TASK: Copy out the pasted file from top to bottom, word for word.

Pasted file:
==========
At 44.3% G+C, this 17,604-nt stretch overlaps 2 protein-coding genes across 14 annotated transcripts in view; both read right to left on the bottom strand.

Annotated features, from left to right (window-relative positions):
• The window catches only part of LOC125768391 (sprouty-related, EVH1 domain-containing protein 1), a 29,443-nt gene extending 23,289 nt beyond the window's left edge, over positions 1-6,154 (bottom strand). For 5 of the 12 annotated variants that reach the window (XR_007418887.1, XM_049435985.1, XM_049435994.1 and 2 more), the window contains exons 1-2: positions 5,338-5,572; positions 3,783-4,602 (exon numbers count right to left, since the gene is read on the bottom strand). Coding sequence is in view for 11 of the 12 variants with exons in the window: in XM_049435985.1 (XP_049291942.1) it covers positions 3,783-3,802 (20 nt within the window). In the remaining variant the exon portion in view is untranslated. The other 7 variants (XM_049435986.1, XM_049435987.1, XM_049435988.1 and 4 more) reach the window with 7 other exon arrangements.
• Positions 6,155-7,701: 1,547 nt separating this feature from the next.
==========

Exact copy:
At 44.3% G+C, this 17,604-nt stretch overlaps 2 protein-coding genes across 14 annotated transcripts in view; both read right to left on the bottom strand.

Annotated features, from left to right (window-relative positions):
• The window catches only part of LOC125768391 (sprouty-related, EVH1 domain-containing protein 1), a 29,443-nt gene extending 23,289 nt beyond the window's left edge, over positions 1-6,154 (bottom strand). For 5 of the 12 annotated variants that reach the window (XR_007418887.1, XM_049435985.1, XM_049435994.1 and 2 more), the window contains exons 1-2: positions 5,338-5,572; positions 3,783-4,602 (exon numbers count right to left, since the gene is read on the bottom strand). Coding sequence is in view for 11 of the 12 variants with exons in the window: in XM_049435985.1 (XP_049291942.1) it covers positions 3,783-3,802 (20 nt within the window). In the remaining variant the exon portion in view is untranslated. The other 7 variants (XM_049435986.1, XM_049435987.1, XM_049435988.1 and 4 more) reach the window with 7 other exon arrangements.
• Positions 6,155-7,701: 1,547 nt separating this feature from the next.